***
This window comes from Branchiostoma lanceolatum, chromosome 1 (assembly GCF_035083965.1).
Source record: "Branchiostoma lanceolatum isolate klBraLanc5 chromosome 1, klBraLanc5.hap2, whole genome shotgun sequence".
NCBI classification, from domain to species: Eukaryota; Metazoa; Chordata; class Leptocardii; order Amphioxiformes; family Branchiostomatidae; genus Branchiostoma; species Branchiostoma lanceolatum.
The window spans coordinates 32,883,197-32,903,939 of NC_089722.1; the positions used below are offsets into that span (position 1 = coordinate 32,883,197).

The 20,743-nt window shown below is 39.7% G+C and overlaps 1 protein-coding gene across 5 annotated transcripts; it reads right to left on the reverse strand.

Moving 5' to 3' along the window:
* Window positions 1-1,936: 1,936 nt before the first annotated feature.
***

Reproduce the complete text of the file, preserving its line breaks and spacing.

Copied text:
This window comes from Branchiostoma lanceolatum, chromosome 1 (assembly GCF_035083965.1).
Source record: "Branchiostoma lanceolatum isolate klBraLanc5 chromosome 1, klBraLanc5.hap2, whole genome shotgun sequence".
NCBI classification, from domain to species: Eukaryota; Metazoa; Chordata; class Leptocardii; order Amphioxiformes; family Branchiostomatidae; genus Branchiostoma; species Branchiostoma lanceolatum.
The window spans coordinates 32,883,197-32,903,939 of NC_089722.1; the positions used below are offsets into that span (position 1 = coordinate 32,883,197).

The 20,743-nt window shown below is 39.7% G+C and overlaps 1 protein-coding gene across 5 annotated transcripts; it reads right to left on the reverse strand.

Moving 5' to 3' along the window:
* Window positions 1-1,936: 1,936 nt before the first annotated feature.